>>GM and Ford have economies of scale on their side. They can buy steel and tires and other things in huge quantities -- and for much lower prices -- than a small upstart like Preston Tucker. They can afford to crash test a hundred brand new cars just to test a new design. Preston Tucker was barely able to build two-thirds that many finished cars -- period. <<

    I was a teen ager back then and to me, that car had it all compared to the offerings available from the conventional car companies. It didn't take a rocket scientist to see how advanced the Tucker was.
    For the whole story, check this out:
    http://www.hfmgv.org/exhibits/showroom/1948/tucker.html
    Good stuff - thanks!

    You're fortunate to have "been there" for stuff like this; I sometimes think I missed the best years this country had to offer - and only got the handful toward theend - just enough to know how shitty things have become and are becoming!

  6. #6
    mrblanche
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    Re: 1948 Tucker Torpedo

    The question is, have you ever seen a real Tucker, in person?

    I have, in the Bill Smith Museum in Lincoln, NE.

  7. #7
    Vulture of The Western World Eric's Avatar
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    Re: 1948 Tucker Torpedo

    "The question is, have you ever seen a real Tucker, in person?"

    Yes, years ago. It was much bigger than I expected from the pictures. I did not get to sit in it, though - much less take it out for a drive!

  8. #8
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    Re: 1948 Tucker Torpedo

    >>You're fortunate to have "been there" for stuff like this; I sometimes think I missed the best years this country had to offer - and only got the handful toward theend - just enough to know how shitty things have become and are becoming! <<

    I really think that Tucker was screwed over because he was light years ahead in technology and would have caused a major revolt against the big 3 amongst the buying public.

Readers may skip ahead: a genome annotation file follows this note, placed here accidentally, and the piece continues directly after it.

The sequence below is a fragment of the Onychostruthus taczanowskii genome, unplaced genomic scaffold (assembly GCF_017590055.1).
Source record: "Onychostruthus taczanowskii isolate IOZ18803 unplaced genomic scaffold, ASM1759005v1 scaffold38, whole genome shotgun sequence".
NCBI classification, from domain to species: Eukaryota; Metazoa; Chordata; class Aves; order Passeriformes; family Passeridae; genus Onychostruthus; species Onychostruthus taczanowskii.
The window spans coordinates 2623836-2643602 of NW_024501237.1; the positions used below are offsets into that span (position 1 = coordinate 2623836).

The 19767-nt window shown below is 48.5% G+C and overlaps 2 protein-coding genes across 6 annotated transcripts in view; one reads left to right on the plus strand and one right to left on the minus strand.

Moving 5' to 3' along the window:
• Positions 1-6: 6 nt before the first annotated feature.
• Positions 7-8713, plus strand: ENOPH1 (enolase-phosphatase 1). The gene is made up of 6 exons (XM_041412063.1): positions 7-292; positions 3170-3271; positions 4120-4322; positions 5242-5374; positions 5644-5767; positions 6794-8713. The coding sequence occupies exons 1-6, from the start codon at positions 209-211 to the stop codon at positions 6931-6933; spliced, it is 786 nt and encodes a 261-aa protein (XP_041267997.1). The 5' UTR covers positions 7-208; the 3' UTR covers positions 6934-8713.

The world is flat group just couldn't stand a big hit like that right after WW II

  9. #9
    mrblanche
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    Re: 1948 Tucker Torpedo

    Maybe. But the Tucker was a really oddball car. Did it have some good ideas? Undoubtedly. Did they deserve to see the light of day? Those that did, have.

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    Re: 1948 Tucker Torpedo

    >>But the Tucker was a really oddball car. Did it have some good ideas? Undoubtedly. Did they deserve to see the light of day? Those that did, have.<<

    And which ideas have never been used?

  11. #11
    mrblanche
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    Re: 1948 Tucker Torpedo

    Well, I would say a rear-mounted air-cooled engine... but Corvair did that, didn't it?

    A center-mounted steering connected headlight? Didn't some French car do that?

    By the by, the Tucker is technically named the "Tucker 48." "Tucker Torpedo" was only the working name, and no cars were produced with that name.

    Here's the car I saw:

    http://www.tuckerclub.org/html/displ...r_number=1024&




  12. #12
    Senior Member Mase's Avatar
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    Re: 1948 Tucker Torpedo

    Here's another one..............



    A man's greatest mistake is to think he is working for somebody else.

  13. #13
    Senior Member misterdecibel's Avatar
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    Re: 1948 Tucker Torpedo

    Quote Originally Posted by mrblanche
    Well, I would say a rear-mounted air-cooled engine... but Corvair did that, didn't it?

    A center-mounted steering connected headlight? Didn't some French car do that?

    By the by, the Tucker is technically named the "Tucker 48." "Tucker Torpedo" was only the working name, and no cars were produced with that name.

    Here's the car I saw:

    http://www.tuckerclub.org/html/displ...r_number=1024&



    The center-mounted light didn't move.

    It was in the planning stages, but it's one of many things that the bean counters nixed.